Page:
When matched side-by-side, the DHC head will have a taller profile than its factory counterpart. “To get those ports and use existing valvetrain geometries, our valve-cover rail is raised about 3/8-inch,” says Roth. “We wanted the original Corvette and other cast and stamped valve covers to fit. So, we wanted to make sure our valvetrain fits under those covers. If you’re running factory air conditioning, some brackets might run into interference.

The 60cc combustion chamber is CNC profiled to support the valve sizes and spark-plug location, in addition to improving burn efficiency.


Closeup of the DHC 175 60cc combustion chamber. Note the 2.20/160-inch valves. Trick Flow recommends a cylinder bore of at least 4.000-inch.

“We stuck within the parameters of the chamber size we were shooting for,” explains Roth. “Although we didn’t compare airflow with an original head, we had team members who ported and worked with these heads in the past. We had an idea what was achievable with a factory casting.”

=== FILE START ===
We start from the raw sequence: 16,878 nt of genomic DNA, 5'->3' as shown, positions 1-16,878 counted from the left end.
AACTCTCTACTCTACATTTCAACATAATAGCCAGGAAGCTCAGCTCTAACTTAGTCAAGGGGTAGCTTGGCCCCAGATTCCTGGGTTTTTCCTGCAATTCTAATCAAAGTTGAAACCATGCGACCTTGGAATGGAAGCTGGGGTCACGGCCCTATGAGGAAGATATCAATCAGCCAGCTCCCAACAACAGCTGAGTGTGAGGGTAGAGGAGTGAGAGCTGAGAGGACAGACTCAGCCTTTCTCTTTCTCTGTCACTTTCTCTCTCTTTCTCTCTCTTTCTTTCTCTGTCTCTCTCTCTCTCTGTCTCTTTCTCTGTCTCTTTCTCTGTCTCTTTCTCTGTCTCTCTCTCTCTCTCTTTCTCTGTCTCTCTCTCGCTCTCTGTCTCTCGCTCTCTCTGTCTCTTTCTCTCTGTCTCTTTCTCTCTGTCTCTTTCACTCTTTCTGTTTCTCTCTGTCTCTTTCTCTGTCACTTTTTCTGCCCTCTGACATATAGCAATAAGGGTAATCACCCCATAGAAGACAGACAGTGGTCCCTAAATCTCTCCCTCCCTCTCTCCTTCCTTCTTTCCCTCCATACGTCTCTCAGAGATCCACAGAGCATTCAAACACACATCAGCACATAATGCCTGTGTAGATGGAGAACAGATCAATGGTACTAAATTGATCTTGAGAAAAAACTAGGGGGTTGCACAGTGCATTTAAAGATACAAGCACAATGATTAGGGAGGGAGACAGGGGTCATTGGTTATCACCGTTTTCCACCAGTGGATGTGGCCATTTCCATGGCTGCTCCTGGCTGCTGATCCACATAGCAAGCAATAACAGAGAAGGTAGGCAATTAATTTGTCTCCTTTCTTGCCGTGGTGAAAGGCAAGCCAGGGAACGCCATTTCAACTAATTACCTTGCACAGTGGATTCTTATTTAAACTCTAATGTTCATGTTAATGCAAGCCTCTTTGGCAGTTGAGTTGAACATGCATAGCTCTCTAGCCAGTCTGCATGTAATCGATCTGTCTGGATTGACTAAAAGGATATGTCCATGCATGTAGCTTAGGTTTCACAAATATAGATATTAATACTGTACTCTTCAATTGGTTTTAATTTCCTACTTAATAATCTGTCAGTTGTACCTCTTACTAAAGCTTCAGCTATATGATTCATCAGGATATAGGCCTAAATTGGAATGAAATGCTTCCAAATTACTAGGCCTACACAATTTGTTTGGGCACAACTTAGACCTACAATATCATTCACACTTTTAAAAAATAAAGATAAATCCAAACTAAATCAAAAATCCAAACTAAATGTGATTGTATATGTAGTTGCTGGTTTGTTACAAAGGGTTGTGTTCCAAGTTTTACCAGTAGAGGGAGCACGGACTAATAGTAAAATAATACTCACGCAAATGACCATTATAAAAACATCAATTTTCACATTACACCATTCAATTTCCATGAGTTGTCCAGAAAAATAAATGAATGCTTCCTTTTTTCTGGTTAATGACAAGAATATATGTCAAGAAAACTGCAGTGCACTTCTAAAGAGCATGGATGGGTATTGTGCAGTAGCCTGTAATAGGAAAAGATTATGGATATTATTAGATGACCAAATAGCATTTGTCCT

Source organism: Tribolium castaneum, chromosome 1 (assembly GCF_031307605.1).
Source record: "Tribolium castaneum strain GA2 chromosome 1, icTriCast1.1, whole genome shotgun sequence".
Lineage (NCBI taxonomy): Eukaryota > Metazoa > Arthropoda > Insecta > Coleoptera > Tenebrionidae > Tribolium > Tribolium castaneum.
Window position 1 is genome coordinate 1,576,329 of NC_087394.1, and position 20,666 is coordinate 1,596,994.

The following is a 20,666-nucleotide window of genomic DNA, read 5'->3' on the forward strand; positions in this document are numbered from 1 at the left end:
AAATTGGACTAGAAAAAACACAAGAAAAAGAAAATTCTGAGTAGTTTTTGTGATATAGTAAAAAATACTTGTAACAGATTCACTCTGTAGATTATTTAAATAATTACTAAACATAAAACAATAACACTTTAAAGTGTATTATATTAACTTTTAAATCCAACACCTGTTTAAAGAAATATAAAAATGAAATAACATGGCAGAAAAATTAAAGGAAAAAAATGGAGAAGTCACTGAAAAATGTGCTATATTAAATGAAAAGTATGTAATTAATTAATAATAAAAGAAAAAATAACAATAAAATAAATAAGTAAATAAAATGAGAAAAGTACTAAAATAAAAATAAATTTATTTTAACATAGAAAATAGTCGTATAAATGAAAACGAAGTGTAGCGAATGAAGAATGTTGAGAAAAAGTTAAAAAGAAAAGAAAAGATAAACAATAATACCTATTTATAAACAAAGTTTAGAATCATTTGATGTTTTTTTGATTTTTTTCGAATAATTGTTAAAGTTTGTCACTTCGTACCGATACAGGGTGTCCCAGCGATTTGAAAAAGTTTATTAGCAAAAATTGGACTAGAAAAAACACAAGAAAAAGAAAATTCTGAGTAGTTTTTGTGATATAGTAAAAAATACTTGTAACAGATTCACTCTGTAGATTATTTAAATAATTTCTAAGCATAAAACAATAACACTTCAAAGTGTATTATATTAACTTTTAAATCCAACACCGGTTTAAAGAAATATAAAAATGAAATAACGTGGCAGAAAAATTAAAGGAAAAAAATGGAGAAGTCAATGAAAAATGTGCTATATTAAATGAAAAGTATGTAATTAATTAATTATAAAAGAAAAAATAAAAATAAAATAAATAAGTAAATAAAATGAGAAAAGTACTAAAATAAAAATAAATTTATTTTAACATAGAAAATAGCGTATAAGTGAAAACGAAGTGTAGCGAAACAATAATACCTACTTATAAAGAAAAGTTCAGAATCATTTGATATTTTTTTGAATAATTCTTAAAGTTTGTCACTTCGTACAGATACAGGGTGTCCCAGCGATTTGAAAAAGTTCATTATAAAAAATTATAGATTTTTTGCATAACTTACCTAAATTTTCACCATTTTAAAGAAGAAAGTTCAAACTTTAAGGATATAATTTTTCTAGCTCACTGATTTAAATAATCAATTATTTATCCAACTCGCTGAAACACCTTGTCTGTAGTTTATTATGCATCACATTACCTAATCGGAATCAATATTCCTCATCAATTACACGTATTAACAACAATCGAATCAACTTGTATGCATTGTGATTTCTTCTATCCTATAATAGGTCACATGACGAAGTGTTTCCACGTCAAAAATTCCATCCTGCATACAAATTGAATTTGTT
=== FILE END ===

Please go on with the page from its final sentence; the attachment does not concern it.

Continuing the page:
The spark-plug location was especially challenging. Roth’s team had to test fit numerous sets of headers to ensure proper clearance in various applications. And the head architecture itself presented challenges in positioning the spark plug.

“The spark plug is close to the deck, so it’s very hard to get water around,” explains Roth. “With cast iron it would be easy to do. With aluminum, the spot face for the plug is very close to the deck surface. We had to figure out how we could make it strong and not weaken the head by putting the spark plug there?”


Another view of the DHC 175 head.

Painted Chevy Orange, or any other preferred engine color, should give the DHC cylinder heads a vintage appearance. The cast surface texture appears original, except for the cast-iron gray hue. “We even have a cast parting line like the original heads,” says Roth.

The DHC 175 heads sell with a street price of just under $741 per assembled head with the dual valve springs and just under $671 with the single spring. That means the heads are an affordable option to those wanting the vintage look of a great small-block head for their ride.

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About the author

Mike Magda

Mike Magda is a veteran automotive writer with credits in publications such as Racecar Engineering, Hot Rod, Engine Technology International, Motor Trend, Automobile, Automotive Testing Technology and Professional Motorsport World. He was the editor of four national automotive magazines, including Chevy High Performance, and has authored hundreds of automotive technical briefings. In covering nearly every type of motorsport, Mike has collaborated with many of racing's top engine builders and factory engineers.